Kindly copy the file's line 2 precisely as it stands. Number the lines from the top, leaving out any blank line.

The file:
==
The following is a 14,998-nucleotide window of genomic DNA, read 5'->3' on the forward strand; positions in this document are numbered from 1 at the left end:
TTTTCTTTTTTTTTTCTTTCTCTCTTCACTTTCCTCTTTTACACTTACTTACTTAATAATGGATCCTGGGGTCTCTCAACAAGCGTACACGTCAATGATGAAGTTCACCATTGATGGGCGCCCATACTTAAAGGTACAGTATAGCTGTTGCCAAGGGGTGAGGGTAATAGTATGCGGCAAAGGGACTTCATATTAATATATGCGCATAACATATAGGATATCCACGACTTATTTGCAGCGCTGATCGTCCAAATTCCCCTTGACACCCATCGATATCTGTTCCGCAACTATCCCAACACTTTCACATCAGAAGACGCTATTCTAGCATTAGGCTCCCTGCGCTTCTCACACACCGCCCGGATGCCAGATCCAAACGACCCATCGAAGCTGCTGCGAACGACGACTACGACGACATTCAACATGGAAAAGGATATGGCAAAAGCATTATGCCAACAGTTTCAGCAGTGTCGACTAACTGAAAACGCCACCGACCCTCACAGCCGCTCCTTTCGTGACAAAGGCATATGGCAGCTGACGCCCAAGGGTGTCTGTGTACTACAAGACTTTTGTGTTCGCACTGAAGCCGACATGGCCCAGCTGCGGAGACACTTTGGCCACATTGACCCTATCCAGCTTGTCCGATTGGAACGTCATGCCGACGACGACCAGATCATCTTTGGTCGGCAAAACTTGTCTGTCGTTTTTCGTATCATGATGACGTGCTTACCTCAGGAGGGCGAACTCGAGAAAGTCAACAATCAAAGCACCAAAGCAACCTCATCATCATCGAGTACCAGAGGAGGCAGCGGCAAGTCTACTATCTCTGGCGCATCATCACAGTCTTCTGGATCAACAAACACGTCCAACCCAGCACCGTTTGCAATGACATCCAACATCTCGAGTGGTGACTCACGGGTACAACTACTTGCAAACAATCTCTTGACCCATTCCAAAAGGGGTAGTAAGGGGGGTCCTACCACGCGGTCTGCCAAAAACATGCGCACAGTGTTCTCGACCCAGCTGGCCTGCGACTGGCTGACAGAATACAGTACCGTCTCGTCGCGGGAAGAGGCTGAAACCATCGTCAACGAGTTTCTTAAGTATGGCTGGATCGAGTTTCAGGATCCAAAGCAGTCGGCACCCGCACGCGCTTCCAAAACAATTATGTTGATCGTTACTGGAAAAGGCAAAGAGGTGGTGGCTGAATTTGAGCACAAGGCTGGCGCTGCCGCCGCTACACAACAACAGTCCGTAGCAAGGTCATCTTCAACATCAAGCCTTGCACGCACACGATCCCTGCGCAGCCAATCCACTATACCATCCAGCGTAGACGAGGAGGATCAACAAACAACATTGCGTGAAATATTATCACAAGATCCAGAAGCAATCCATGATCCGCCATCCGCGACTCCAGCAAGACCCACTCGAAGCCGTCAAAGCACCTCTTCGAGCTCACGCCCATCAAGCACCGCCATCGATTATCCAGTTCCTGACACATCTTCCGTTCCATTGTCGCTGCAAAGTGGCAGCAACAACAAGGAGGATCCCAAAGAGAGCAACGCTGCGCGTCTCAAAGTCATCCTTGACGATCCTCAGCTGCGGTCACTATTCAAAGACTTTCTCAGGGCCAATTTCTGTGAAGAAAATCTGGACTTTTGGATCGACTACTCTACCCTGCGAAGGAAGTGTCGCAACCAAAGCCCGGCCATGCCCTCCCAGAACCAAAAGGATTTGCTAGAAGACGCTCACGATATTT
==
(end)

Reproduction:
TTTTCTTTTTTTTTTCTTTCTCTCTTCACTTTCCTCTTTTACACTTACTTACTTAATAATGGATCCTGGGGTCTCTCAACAAGCGTACACGTCAATGATGAAGTTCACCATTGATGGGCGCCCATACTTAAAGGTACAGTATAGCTGTTGCCAAGGGGTGAGGGTAATAGTATGCGGCAAAGGGACTTCATATTAATATATGCGCATAACATATAGGATATCCACGACTTATTTGCAGCGCTGATCGTCCAAATTCCCCTTGACACCCATCGATATCTGTTCCGCAACTATCCCAACACTTTCACATCAGAAGACGCTATTCTAGCATTAGGCTCCCTGCGCTTCTCACACACCGCCCGGATGCCAGATCCAAACGACCCATCGAAGCTGCTGCGAACGACGACTACGACGACATTCAACATGGAAAAGGATATGGCAAAAGCATTATGCCAACAGTTTCAGCAGTGTCGACTAACTGAAAACGCCACCGACCCTCACAGCCGCTCCTTTCGTGACAAAGGCATATGGCAGCTGACGCCCAAGGGTGTCTGTGTACTACAAGACTTTTGTGTTCGCACTGAAGCCGACATGGCCCAGCTGCGGAGACACTTTGGCCACATTGACCCTATCCAGCTTGTCCGATTGGAACGTCATGCCGACGACGACCAGATCATCTTTGGTCGGCAAAACTTGTCTGTCGTTTTTCGTATCATGATGACGTGCTTACCTCAGGAGGGCGAACTCGAGAAAGTCAACAATCAAAGCACCAAAGCAACCTCATCATCATCGAGTACCAGAGGAGGCAGCGGCAAGTCTACTATCTCTGGCGCATCATCACAGTCTTCTGGATCAACAAACACGTCCAACCCAGCACCGTTTGCAATGACATCCAACATCTCGAGTGGTGACTCACGGGTACAACTACTTGCAAACAATCTCTTGACCCATTCCAAAAGGGGTAGTAAGGGGGGTCCTACCACGCGGTCTGCCAAAAACATGCGCACAGTGTTCTCGACCCAGCTGGCCTGCGACTGGCTGACAGAATACAGTACCGTCTCGTCGCGGGAAGAGGCTGAAACCATCGTCAACGAGTTTCTTAAGTATGGCTGGATCGAGTTTCAGGATCCAAAGCAGTCGGCACCCGCACGCGCTTCCAAAACAATTATGTTGATCGTTACTGGAAAAGGCAAAGAGGTGGTGGCTGAATTTGAGCACAAGGCTGGCGCTGCCGCCGCTACACAACAACAGTCCGTAGCAAGGTCATCTTCAACATCAAGCCTTGCACGCACACGATCCCTGCGCAGCCAATCCACTATACCATCCAGCGTAGACGAGGAGGATCAACAAACAACATTGCGTGAAATATTATCACAAGATCCAGAAGCAATCCATGATCCGCCATCCGCGACTCCAGCAAGACCCACTCGAAGCCGTCAAAGCACCTCTTCGAGCTCACGCCCATCAAGCACCGCCATCGATTATCCAGTTCCTGACACATCTTCCGTTCCATTGTCGCTGCAAAGTGGCAGCAACAACAAGGAGGATCCCAAAGAGAGCAACGCTGCGCGTCTCAAAGTCATCCTTGACGATCCTCAGCTGCGGTCACTATTCAAAGACTTTCTCAGGGCCAATTTCTGTGAAGAAAATCTGGACTTTTGGATCGACTACTCTACCCTGCGAAGGAAGTGTCGCAACCAAAGCCCGGCCATGCCCTCCCAGAACCAAAAGGATTTGCTAGAAGACGCTCACGATATTT